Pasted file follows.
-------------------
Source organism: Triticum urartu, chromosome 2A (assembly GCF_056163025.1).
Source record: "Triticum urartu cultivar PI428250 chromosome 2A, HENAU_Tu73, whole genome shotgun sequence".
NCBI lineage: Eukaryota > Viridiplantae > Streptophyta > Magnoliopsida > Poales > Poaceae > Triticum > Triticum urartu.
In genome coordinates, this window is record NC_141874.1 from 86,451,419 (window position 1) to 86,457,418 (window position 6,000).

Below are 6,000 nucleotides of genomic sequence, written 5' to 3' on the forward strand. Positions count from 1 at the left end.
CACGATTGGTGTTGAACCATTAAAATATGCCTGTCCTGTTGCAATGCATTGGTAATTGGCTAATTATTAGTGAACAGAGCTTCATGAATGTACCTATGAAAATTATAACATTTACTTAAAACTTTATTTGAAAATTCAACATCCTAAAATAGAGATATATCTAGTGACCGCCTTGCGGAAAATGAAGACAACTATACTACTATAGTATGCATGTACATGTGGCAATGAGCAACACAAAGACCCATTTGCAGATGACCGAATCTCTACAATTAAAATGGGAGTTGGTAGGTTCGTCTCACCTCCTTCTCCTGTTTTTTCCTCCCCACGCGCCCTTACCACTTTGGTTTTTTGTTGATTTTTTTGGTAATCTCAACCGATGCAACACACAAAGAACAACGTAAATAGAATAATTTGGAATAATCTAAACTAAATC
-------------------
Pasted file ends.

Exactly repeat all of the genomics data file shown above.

Source organism: Triticum urartu, chromosome 2A (assembly GCF_056163025.1).
Source record: "Triticum urartu cultivar PI428250 chromosome 2A, HENAU_Tu73, whole genome shotgun sequence".
NCBI lineage: Eukaryota > Viridiplantae > Streptophyta > Magnoliopsida > Poales > Poaceae > Triticum > Triticum urartu.
In genome coordinates, this window is record NC_141874.1 from 86,451,419 (window position 1) to 86,457,418 (window position 6,000).

Below are 6,000 nucleotides of genomic sequence, written 5' to 3' on the forward strand. Positions count from 1 at the left end.
CACGATTGGTGTTGAACCATTAAAATATGCCTGTCCTGTTGCAATGCATTGGTAATTGGCTAATTATTAGTGAACAGAGCTTCATGAATGTACCTATGAAAATTATAACATTTACTTAAAACTTTATTTGAAAATTCAACATCCTAAAATAGAGATATATCTAGTGACCGCCTTGCGGAAAATGAAGACAACTATACTACTATAGTATGCATGTACATGTGGCAATGAGCAACACAAAGACCCATTTGCAGATGACCGAATCTCTACAATTAAAATGGGAGTTGGTAGGTTCGTCTCACCTCCTTCTCCTGTTTTTTCCTCCCCACGCGCCCTTACCACTTTGGTTTTTTGTTGATTTTTTTGGTAATCTCAACCGATGCAACACACAAAGAACAACGTAAATAGAATAATTTGGAATAATCTAAACTAAATC